I hesitated to enter this as my second quilt in the Bloggers Quilt Festival. I didn't enter it last time around because it felt a little bit like cheating because I didn't do the whole thing myself. Then I suddenly realised that lots of people don't quilt their own quilts , they send them out to be done professionally and that my Mrs. DeWitt Quilt is just a variation on that theme. Mrs. DeWitt did all this beautiful and time consuming hand piecing and the universe sent it to me to be finished. So if it wasn't for both myself and Fontella doing our bits this quilt would never have come to be a finished thing and I like the idea of having made a collaborative quilt with her , even if it was decades after she finished the top.
All of this started because once upon a time I decided it would be a good idea to rescue a vintage or antique quilt top that needed some love to bring it back to it's former glory. After many months of searching I found an unfinished vintage Martha Washington Flower Garden quilt top that I fell in love with and had it shipped 10,000 miles across the world, holding my breath almost the whole time lest it not be as lovely as the picture I bought it from had showed.
This quilt was started in the 1930's or 1940's by a lady named Fontella Holmes DeWitt in Iowa. Mrs. DeWitt was born in 1905 in Winterset, Iowa and passed away on Christmas Day 1985. I'm assuming that this quilt lurked around in an attic somewhere for the next 30 odd years while someone thought about finishing it. It was in pristine condition so it had been stored very carefully for all those years. Her hand work on this quilt is absolutely exquisite and she was obviously very skilled at paper piecing. I wondered why she didn't finish this and the only thing I could come up with was that she got totally fed up with hand sewing hexagons. By my reckoning there are about 8000 of them in this quilt.
The plan was to finish the white borders on the edges ( never mind that at that point I had no idea how to paper piece hexies) and then turn this into a useable work of art. This was a huge quilt at almost 80 by 90 inches and I had visions of me hand sewing minute little one inch hexagons like some pioneer woman and actually being serene and happy about it.
It lobbed at Maison Pyjamas via the grace of USPS and Australia Post. It was gorgeous. It was perfectly square. The hand sewing of all those teeny tiny hexies was perfect. Angels sang and trumpets heralded it's arrival.
And then I hung it in a cupboard and there it stayed for 4 or 5 years while I contemplated trying to find cream fabric to match, and the agony of hand sewing 400-500 teeny tiny hexies to finish it off. Occasionally I'd take it out and stroke it lovingly and reassure that poor unfinished top that one day it would be a finished functioning quilt and that we'd be together forever.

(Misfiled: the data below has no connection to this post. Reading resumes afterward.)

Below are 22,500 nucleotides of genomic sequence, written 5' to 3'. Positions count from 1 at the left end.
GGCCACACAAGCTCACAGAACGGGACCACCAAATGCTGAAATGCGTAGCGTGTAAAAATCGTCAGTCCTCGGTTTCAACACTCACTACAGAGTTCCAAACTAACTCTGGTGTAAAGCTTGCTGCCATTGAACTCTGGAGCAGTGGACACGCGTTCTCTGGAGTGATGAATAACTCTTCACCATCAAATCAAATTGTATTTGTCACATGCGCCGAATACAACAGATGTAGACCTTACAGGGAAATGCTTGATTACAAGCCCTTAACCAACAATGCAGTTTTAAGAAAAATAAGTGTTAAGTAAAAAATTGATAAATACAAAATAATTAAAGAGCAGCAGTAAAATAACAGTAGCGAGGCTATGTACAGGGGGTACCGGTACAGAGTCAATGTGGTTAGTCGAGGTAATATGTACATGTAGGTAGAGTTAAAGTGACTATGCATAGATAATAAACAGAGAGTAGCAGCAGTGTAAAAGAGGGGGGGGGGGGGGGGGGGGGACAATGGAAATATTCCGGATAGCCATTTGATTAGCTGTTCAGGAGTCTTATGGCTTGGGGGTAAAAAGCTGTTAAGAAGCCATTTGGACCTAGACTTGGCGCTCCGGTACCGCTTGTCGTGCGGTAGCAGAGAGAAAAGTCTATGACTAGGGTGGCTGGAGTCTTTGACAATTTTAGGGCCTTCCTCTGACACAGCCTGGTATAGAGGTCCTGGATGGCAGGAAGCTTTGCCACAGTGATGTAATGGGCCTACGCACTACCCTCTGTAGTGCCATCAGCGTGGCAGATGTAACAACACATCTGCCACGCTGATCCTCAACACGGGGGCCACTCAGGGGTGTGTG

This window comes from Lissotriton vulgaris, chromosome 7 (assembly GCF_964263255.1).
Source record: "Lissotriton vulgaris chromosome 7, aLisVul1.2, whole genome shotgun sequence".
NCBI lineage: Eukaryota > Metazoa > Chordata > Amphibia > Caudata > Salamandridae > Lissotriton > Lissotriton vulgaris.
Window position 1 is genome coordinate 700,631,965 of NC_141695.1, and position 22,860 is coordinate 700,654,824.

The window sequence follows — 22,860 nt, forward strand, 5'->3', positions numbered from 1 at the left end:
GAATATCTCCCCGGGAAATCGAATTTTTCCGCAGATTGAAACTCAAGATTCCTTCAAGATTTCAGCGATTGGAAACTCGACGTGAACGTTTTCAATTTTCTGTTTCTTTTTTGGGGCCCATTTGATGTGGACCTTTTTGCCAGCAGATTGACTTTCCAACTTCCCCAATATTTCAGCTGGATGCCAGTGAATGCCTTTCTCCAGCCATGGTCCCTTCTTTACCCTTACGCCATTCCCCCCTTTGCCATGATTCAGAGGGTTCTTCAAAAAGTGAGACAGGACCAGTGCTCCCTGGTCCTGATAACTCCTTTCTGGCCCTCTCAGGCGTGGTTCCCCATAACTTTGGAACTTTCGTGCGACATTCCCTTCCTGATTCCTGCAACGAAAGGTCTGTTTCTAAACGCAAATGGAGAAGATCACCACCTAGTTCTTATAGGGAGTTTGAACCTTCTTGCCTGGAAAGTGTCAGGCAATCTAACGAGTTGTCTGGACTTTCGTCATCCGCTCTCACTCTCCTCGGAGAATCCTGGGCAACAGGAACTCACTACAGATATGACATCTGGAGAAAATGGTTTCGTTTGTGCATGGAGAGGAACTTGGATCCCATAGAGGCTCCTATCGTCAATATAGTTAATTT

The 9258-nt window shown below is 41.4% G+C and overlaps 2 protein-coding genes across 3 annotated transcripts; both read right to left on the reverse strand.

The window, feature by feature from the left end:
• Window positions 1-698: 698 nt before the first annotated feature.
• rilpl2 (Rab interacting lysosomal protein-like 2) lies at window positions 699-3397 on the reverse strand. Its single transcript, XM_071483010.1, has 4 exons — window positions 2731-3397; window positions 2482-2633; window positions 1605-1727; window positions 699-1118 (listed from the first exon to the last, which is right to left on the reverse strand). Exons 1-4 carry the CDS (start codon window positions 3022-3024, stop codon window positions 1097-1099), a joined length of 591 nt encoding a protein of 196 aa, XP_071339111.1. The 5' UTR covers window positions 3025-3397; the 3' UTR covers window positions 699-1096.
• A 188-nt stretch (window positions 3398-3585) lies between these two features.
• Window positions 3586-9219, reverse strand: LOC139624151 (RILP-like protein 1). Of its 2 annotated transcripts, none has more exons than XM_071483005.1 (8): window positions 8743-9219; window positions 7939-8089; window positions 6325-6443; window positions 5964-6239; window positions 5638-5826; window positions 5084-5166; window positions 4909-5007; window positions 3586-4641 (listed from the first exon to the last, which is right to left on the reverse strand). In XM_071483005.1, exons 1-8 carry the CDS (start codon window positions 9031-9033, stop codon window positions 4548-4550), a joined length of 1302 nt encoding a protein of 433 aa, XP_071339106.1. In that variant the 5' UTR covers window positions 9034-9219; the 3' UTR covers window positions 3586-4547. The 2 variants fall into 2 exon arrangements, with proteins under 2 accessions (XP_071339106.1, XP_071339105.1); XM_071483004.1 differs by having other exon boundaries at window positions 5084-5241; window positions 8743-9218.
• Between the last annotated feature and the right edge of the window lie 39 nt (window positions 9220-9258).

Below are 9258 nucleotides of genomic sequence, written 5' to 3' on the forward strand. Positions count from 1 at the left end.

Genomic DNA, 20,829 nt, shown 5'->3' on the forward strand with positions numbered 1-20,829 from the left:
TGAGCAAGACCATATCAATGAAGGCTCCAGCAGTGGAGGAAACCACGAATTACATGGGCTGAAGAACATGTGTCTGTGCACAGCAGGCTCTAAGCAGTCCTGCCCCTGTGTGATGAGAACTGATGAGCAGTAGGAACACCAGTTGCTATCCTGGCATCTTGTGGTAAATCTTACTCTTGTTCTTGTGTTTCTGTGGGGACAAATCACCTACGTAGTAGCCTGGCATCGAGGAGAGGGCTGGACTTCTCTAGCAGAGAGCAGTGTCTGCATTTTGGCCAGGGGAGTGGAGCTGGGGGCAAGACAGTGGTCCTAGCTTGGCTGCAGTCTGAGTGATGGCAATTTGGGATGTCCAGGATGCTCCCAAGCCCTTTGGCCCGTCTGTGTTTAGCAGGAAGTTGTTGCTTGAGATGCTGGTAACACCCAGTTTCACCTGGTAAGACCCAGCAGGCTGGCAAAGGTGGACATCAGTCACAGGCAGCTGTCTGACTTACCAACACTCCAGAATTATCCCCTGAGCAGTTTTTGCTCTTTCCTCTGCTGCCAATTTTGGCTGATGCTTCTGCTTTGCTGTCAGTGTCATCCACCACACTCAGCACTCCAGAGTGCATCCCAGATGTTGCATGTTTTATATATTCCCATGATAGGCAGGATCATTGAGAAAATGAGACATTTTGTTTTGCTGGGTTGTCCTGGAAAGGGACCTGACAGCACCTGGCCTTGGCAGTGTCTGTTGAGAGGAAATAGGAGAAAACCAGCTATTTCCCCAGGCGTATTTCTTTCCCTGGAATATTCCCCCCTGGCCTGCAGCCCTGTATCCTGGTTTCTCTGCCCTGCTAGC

Sometimes inspiration hits you like a bolt of lightning. While I was off work on vacation earlier this year, I pulled that quilt top out for it's annual foray into actual light and out of nowhere I decided the time was right to finish it. The sticking point was whether I was going to hand piece more hexagons or come up with another plan. I consulted with QuiltyGal at lunch that very day and decided to go for it.
I laid it out and basted it with about 500 pins. I used a wool batting with a higher loft than I usually use and I really enjoyed working with it. It was almost as if the hand of Mrs. DeWitt was helping me along wanting me to finish her wonderful unfinished work of art. And as I worked and got to see all the fabrics in detail I weaved wonderful stories in my head about where they had all come from and what they had been used for before. That fabric there had come from a Summer Dress, and that one from a weekday working skirt. I could see her Sunday best outfit and fabrics from her babies clothes all dancing through my head and as if I could see the life that Mrs. DeWitt had lived through her fabrics.
I started quilting using a serpentine stitch because I didn't want to detract from any of Fontella's beautiful work. Sometimes simple is best. It took 5 spools of bobbin thread to get through this baby, because I quilted it very very closely together with a serpentine stitch. I have to say there were points where this was not fun to get it all through my machine. And the whole time I was terrified that I was going to do something to mess it up!
Then oh horror of horrors I squared the quilt up and cut all those pretty unfinished points off to bring this quilt down to 70 x 80 inches square. If I hadn't sacrificed those points it would have sat in the cupboard for another 30 years unfinished. Sometimes you have to make the tough calls.
I picked a plain fabric that was as close as I could get to the original cream hexagons for the binding, in keeping with the original colour scheme of the quilt.
And finally I put the last stitch in and she was finished, approximately 70 years after she was started. I'd venture a guess that this was one of the worlds oldest WIP's. And I was seriously thrilled.
More gratuitous fabric shots. Aren't they pretty?
And the back ...I love how this looks!
I'm so happy with this finish. I'm prouder of this than anything else I've ever made. I like to think that somewhere Mrs. De Witt knows that her beautiful work is finally being used the way she hoped it would be all those years ago. Yes- I use this quilt a lot. And it was a no brainer to name this quilt in her honour.
I'm entering this quilt in the scrappy category because it has several hundred different fabrics in it and I don't think it gets much scrappier than that. Thanks for dropping by and having a look at my post. And if you know the Holmes - DeWitt family please tell them their Mom's quilt is in good hands, a lot further away from Iowa than they ever imagined.